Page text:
MD: [Laughs] Good time for band bonding. I checked out your YouTube channel and it looks like you guys have a ton of videos from the road. In your opinion, what’s the value of making these tour videos and what’s the best formula to make the video entertaining, yet informative? Some bands have a knack for it, others don’t.
JF: I guess the reason that we do it is the same reason why we do anything. We don’t necessarily know what it is we should be doing and we try a lot of different things and I had this idea one day that I was going to commit to making a new tour video every single day to kind of keep our fans around the US that we’ve met interested. We can’t put out new music every single day and as hard as we try in that department it’s a long time between releases. So, it’s just extra stuff to keep people reminded that you’re still there, still touring and working your ass off.
I film all day long pretty much. I film us doing random things and try to get some show footage in there, that’s about it really. The next day when we’re driving to our next destination I’ll upload all the footage and try to sift through what’s good and what’s funny and what’s not. I get rid of about 90% of what we film. Sometimes we’ll stage little funny things that we do, but I do my best to try and not edit it too much to keep it raw and real.
I don’t know if you’ve checked out our Tumblr page, but that’s our blog completely dedicated to the honest truth of the road. So many bands out there do these bullshit things where they say you know, “It was amazing! We had a ton of people every night!” this, that and the other. They’re falsifying the truth to make themselves appear greater than they are. I wanted to give people the real deal and say, “Man, Memphis really sucked tonight because there was no one there and this crackhead kept asking me for money.” It’s no holds bar. We write about everything we experience on the road and how we experience it. I think being honest to people is more appealing than faking it.
MD: Who are some of the bands that you’ve toured with?
JF: We’ve toured with a ton of bands, The Winter Sounds, Modern Skirts, Heypenny, All Get Out, Sequoyah Prep School, Wakey!Wakey!, Keegan DeWitt… lots and lots of people. More recently we’ve been trying to meet new people, we met All Get Out and went on tour with them. They are our best friends in the entire world, you know? We’re tour mates, same with The Winter Sounds. We meet bands basically through Nick [their manager/booking agent] we say, “Hey this is what we can offer you guys, would you be interested in doing a run together?” See how it goes and either say yes or no.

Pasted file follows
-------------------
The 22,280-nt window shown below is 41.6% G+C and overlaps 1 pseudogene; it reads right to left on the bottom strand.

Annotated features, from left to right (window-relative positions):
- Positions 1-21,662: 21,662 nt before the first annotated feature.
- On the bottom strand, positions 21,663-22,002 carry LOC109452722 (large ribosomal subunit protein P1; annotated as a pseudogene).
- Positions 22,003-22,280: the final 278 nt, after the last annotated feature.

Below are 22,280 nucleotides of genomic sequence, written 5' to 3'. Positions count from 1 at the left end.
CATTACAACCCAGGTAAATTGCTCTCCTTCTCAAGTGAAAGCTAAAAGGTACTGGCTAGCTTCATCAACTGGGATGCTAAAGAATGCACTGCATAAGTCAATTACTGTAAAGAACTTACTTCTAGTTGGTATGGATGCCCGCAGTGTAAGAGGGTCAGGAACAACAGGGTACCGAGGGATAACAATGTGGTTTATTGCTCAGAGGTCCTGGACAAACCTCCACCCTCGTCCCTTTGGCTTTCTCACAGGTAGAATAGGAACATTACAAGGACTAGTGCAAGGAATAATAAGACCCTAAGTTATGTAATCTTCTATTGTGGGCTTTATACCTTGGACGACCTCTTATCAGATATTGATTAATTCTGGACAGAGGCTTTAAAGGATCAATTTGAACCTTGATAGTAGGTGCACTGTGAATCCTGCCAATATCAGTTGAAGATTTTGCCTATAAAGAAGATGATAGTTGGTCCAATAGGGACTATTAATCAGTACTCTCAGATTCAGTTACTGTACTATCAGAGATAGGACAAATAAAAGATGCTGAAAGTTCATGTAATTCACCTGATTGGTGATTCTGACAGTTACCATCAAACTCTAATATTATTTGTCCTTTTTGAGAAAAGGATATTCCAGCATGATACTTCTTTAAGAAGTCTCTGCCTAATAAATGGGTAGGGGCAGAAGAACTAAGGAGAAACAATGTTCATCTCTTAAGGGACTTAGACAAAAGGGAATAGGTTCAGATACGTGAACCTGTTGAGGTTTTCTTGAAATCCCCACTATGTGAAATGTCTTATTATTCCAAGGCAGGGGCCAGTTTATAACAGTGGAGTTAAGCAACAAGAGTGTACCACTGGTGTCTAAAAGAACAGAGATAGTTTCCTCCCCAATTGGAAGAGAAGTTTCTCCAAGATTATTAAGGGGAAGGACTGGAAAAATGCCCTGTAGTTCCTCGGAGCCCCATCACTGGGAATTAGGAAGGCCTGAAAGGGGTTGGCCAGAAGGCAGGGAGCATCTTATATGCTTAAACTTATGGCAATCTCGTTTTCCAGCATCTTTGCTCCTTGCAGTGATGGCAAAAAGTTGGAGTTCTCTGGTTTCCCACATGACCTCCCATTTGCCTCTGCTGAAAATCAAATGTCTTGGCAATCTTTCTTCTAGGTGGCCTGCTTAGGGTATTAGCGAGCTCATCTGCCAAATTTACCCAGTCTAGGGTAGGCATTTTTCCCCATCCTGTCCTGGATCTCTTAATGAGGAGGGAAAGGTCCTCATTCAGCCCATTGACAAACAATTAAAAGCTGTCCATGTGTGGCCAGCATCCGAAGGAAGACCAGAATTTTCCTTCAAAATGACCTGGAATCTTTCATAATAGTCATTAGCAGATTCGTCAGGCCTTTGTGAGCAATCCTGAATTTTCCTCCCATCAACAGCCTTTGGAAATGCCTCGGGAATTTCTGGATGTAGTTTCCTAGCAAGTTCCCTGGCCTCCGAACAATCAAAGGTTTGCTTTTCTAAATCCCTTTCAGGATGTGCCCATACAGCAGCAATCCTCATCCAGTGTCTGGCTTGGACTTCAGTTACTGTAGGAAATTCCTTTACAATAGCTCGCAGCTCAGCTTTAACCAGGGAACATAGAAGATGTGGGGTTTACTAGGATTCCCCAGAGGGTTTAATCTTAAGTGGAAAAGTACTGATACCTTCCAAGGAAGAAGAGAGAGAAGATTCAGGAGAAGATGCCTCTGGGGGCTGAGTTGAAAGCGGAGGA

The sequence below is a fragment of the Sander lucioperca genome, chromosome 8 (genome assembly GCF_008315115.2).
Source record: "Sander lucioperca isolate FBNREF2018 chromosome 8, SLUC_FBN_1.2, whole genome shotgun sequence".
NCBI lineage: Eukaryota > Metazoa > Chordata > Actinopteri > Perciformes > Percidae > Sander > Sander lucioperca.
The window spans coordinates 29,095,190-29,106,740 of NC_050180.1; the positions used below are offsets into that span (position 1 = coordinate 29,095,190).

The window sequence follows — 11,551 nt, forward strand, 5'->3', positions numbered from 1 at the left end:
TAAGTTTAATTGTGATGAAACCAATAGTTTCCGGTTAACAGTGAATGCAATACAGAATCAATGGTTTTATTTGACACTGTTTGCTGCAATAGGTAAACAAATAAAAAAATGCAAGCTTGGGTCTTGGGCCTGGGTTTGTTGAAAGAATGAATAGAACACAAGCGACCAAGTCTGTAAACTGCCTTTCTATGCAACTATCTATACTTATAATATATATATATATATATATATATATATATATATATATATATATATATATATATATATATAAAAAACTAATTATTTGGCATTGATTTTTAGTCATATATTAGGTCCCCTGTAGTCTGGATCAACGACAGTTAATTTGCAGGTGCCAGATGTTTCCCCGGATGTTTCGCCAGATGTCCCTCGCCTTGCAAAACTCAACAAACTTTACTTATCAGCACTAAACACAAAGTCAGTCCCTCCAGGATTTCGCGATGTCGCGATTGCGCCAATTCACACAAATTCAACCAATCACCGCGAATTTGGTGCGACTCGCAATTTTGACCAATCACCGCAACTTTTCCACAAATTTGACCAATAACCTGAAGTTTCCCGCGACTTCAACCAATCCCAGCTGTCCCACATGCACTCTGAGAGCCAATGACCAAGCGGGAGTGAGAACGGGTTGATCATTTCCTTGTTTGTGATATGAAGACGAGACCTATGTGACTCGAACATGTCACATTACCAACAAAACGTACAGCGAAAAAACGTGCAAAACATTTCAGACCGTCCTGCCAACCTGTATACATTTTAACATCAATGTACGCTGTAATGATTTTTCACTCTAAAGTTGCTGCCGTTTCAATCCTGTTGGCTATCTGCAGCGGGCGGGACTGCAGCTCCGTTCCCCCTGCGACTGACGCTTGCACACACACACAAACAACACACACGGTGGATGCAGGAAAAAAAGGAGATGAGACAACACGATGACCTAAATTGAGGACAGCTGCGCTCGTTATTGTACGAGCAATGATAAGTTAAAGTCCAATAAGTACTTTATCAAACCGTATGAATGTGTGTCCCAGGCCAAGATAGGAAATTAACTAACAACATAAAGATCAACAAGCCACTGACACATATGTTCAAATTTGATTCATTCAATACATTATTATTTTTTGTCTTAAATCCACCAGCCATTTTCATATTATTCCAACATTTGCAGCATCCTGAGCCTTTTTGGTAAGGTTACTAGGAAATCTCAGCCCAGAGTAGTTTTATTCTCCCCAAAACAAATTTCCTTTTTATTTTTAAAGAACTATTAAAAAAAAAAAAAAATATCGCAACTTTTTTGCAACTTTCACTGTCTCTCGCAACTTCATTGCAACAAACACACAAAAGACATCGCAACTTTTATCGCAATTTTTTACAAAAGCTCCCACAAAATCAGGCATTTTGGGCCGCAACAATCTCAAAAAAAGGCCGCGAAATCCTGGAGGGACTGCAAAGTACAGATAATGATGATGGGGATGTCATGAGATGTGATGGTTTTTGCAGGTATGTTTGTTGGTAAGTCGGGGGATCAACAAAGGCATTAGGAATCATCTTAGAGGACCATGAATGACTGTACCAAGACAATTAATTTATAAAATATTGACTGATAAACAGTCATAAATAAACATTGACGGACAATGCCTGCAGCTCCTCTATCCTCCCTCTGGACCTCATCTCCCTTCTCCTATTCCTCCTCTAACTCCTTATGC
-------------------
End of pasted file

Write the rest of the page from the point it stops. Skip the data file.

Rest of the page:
MD: What’s your favorite region or venue to play?
JF : I love Charleston, South Carolina. I love Charleston because it’s a cool vibe in that town, everybody’s really laid back and it’s fun. We’ve had a lot of time off there, it’s right by Folly Beach and it’s just really nice. It’s the only time we’re ever on the road and feel like we’re vacationing. We’re going back there on this run and I think it’ll be great. The last time we were there was with The Winter Sounds and it was awesome. I also enjoy playing in our hometown, DC. We can always count on the crowd and it’s always fun.
MD: Any advice for bands just starting to tour?
JF: Do 4-hour drives, don’t go out for 2 months at a time, you’re just going to wear yourself thin. If you’re just starting out you’re going to have a lot of bad shows. It’s good to go out for 10 days and build up a good 10-day market, and tour regionally. Try and build up that home base. It’s really attractive to other bands that might want to play with you and it’s really attractive to booking agents because they see dollar signs. So tour regionally and tour often, but don’t do it in big blocks.